If I had a thousand lives to give, Korea should have them all?(Rubye Rachael Kendrick 1883-1908). Many epitaphs of this kind can be found in the Foreigner? Cemetery in Yanghwajin, the place where a total of 555 foreigners are resting in peace.
The Foreigner? Cemetery in Yanghwajin might be unfamiliar with Ewha students, but many will nod their heads if we say it? where Mary Scranton, the founder of Ewha Haktang, lies buried.
Standing in front of the tombs, every single gravestone seems to have a story to tell. Shin Ho-chul (71) who has been guiding visitors around the cemetery for the past ten years, pauses in front of Mary Scranton? tomb and tells visitors that while many missionaries went out on missions in their twenties, Scranton began at the age of 52. ?ot only did she establish Ewha, she also made a big contribution to binding the community for missionaries in Korea,?notes Shin. Proceeding to Alice Appenzeller? tomb, the sixth president of Ewha Haktang, Shin explains that Alice was the first foreigner to be born on Korean soil.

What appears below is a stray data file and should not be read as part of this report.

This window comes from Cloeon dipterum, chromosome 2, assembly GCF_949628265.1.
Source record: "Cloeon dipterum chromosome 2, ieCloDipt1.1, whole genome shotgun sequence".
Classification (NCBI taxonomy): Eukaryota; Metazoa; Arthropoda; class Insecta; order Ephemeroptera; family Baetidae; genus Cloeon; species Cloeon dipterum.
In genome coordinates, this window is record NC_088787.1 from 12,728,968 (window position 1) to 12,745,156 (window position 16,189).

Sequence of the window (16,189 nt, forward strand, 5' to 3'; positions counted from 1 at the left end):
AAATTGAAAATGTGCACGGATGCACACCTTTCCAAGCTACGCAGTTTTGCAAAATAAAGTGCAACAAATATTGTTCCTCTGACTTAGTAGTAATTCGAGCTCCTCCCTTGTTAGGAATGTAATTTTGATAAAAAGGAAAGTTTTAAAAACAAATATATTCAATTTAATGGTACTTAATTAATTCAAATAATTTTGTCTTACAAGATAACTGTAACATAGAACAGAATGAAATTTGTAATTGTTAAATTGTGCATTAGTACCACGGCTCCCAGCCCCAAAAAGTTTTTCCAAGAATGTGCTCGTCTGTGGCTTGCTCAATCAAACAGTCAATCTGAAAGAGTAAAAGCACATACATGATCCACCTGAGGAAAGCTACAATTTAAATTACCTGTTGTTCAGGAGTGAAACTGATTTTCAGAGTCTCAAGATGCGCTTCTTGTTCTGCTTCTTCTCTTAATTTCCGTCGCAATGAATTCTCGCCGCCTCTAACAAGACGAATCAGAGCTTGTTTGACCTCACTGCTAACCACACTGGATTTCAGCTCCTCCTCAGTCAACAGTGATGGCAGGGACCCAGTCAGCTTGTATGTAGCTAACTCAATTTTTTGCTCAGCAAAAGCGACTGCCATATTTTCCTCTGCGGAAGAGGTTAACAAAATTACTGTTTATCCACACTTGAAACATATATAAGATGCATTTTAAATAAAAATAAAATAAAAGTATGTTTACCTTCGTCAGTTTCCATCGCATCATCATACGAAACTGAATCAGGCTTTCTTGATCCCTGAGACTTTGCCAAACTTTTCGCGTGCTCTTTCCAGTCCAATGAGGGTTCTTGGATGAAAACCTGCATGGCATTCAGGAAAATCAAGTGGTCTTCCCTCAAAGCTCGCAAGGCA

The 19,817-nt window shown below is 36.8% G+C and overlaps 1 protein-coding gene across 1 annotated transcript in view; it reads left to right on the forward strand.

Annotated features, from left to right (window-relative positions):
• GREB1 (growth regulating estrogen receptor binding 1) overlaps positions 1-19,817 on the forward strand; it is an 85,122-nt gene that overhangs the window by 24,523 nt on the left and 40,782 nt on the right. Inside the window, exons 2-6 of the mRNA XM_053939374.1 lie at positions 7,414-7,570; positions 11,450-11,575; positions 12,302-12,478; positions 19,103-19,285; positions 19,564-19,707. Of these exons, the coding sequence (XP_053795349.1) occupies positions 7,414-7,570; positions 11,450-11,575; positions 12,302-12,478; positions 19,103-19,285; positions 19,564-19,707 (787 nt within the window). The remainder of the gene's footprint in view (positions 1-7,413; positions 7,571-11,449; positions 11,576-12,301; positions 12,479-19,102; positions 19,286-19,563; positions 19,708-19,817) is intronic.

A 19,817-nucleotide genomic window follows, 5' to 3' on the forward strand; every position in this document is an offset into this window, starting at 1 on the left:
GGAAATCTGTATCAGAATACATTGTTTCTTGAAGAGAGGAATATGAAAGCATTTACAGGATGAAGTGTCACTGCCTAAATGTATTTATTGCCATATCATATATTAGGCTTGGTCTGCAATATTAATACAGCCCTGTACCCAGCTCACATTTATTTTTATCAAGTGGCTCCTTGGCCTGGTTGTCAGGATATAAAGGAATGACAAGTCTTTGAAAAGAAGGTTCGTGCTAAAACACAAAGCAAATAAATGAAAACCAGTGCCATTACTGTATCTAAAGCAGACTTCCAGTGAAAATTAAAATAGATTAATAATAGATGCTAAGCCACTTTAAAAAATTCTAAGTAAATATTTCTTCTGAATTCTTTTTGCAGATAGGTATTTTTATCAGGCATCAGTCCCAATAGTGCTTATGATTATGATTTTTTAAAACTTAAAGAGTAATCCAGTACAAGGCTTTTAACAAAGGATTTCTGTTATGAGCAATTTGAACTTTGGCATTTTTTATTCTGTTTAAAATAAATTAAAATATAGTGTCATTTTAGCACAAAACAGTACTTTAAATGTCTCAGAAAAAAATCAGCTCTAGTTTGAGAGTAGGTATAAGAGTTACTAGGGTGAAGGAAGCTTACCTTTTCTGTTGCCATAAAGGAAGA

A great deal of history and stories can be learned at the cemetery, as there were many missionaries who introduced soccer, orchestra, practical education, and plenty more to our ancestors. ?his is Homer Hulbert who acted as Korea? diplomat in the early 1900s,?Shin says. ?osephine Paine, Ewha Haktang? third president established a physical education class in the curriculum. It was considered radical in those times,?he adds.
Yanghwajin is an often visited site to trace Ewha? history. In commemoration of the school? 120th anniversary, Ewha erected a block to honor the memory of five significant teachers of Ewha, Mary Scranton, Rosetta Sherwood Hall, Josephine Paine, Mary Hillman, and Alice Appenzeller. The seeds of devotion and sacrifice planted some 120 years ago seem to have blossomed into big trees, which still continue to blossom.